July 04, 2019
Guitar amp modeling is all the rage! The technology has allowed guitarists to access a huge collection of amps and achieve tones that would have been otherwise out of reach. But with any new technology comes new challenges.
Most guitarists are used to the traditional amplifier-and-speaker-cabinet setup. As a result, the Full Range Flat Response speaker, or FRFR for short, has come into being. When coupled with your favorite modeler the playing experience is said to be as close to “the real thing” as you can get. But are these FRFR cabs any different from traditional PA speakers, like the SCx Series? Let’s take a look…
The most obvious difference between the two is their aesthetics. FRFRs are typically marketed directly to guitarists and are designed to look like a classic guitar amp or speaker cab. PA speakers on the other hand are meant to be as inconspicuous as possible. Delving further, most FRFRs are built from materials commonly used in guitar cabs, like birch wood, while PA speakers are often built with materials that reduce weight and provide higher durability. However, the SCx Series is built with poplar wood and uses a DuraTec coating to provide durability. There’s even a model available with a 12-inch speaker. So as we can see, even a PA speaker can be made of “normal” materials but may not have the “cool” looks. Now, cool looking gear is great but we need a little bit more to go on than looks alone.
Looking at the specs on paper, both types of speaker are fairly similar. Both intend to provide high-headroom sound reinforcement to produce the truest signal possible. And what’s more is many FRFRs tout their ability to be used as a PA loudspeaker. So what sets one apart from the other?
Looking at the SCx12A, for example, we see it provides high headroom with its 1000w power amp. Although not all FRFRs get quite that high in wattage they do provide adequate power ratings for guitar. The SCx12A has DSP presets allowing for extended EQ shaping of the audio output and some FRFR models also have extra EQ settings for further tone shaping. So, is the only difference the two speakers have in their appearance?
The big difference between a PA speaker and an FRFR is in how they reproduce sound. A PA speaker is meant to have a wide frequency response, capable of reproducing (with adequate loudness) any audio fed into it…meaning your guitar will sound just as good as your bass, drums, keys, etc. But an FRFR has been designed mainly for use with guitar and bass amp modelers. This means they will reproduce precisely what comes out of your modelers. All your amps, speaker simulations, effects and mic modeling all come out sounding exactly as you would expect them to sound. But aren’t these the same thing? Yes and no…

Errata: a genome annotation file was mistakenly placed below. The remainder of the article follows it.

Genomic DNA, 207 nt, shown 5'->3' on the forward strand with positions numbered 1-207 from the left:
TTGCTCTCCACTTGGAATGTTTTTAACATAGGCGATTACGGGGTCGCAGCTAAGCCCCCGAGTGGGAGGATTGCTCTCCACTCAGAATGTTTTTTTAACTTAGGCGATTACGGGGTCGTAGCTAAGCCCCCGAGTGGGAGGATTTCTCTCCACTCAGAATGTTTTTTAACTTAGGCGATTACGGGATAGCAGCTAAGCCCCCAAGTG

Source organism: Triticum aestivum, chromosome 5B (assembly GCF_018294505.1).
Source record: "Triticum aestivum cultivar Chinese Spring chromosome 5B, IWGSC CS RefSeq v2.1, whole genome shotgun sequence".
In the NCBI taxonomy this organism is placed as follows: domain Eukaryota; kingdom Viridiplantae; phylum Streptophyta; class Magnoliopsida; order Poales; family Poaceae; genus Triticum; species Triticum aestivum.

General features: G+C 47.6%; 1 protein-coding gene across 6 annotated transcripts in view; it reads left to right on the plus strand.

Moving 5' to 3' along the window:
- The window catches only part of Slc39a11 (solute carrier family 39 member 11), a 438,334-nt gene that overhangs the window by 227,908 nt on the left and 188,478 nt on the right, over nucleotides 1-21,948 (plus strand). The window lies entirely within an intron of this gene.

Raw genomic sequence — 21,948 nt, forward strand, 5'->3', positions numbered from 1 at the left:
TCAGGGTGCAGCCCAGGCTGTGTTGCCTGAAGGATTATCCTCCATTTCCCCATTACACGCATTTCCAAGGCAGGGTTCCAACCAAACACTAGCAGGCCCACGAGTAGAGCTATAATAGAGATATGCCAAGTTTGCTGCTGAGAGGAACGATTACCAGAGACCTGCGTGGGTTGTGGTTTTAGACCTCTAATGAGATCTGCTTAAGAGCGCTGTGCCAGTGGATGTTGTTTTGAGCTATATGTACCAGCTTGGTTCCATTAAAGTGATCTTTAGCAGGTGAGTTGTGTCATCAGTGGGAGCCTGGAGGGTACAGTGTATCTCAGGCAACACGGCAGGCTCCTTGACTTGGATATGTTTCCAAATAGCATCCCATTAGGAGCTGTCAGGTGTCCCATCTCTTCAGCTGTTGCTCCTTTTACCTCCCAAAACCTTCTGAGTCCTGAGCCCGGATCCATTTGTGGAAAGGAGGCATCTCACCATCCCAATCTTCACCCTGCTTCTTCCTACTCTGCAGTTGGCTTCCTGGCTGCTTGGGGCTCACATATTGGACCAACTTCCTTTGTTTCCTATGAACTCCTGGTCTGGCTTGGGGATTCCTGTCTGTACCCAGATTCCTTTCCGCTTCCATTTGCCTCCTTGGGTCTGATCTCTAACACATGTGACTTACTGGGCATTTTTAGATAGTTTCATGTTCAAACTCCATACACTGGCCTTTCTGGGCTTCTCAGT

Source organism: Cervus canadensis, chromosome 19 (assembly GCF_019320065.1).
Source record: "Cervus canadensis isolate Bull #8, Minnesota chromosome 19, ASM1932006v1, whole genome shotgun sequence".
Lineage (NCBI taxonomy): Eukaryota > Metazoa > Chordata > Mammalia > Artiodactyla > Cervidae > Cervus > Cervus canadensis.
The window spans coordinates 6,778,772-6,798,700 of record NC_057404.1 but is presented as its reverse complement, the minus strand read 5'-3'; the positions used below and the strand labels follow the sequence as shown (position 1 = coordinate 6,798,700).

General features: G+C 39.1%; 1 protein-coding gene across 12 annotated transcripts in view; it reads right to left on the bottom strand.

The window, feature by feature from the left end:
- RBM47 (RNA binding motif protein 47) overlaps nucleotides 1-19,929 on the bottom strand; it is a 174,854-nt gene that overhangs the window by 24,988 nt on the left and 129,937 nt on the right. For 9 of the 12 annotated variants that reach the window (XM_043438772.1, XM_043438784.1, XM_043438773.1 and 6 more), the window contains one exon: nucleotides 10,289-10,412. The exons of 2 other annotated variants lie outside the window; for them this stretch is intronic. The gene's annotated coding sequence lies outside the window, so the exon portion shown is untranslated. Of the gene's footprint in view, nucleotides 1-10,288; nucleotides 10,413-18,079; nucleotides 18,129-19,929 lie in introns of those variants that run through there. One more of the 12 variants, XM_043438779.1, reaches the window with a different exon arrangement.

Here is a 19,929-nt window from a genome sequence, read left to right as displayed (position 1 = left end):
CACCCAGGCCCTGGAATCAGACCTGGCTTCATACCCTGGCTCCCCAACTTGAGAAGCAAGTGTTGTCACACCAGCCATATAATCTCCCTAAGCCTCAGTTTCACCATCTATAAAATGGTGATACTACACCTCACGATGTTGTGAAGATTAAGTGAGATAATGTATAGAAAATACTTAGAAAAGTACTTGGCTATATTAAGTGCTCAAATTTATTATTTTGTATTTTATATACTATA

Each speaker will provide a great, neutral-sounding platform for your modelers. You’ll hear exactly what you would expect to hear from your tones…almost. With the extended frequency response of a PA speaker you’re likely to hear things you might not otherwise hear with an FRFR. The extended low and high frequencies might be something you like, especially when using extended range instruments. But it’s also just as likely that some of these new “artifacts” might be undesirable.
When it comes to deciding on the best option for you remember that anything related to guitar tone is subjective. What you like is not what someone else likes and no two guitarists use the same gear in the same way. At the end of the day you should trust your ears. Which option do you prefer? Let us know in the comments below.
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One of the most misunderstood things in mixing is bass – whether it’s getting the low end right in general, letting the bass guitar cut through without overpowering everything else, or just making the bass interesting and cool. It can be tricky to get it right, but there are plenty of tried-and-true tricks for getting there quickly. Let’s go over a few of those.
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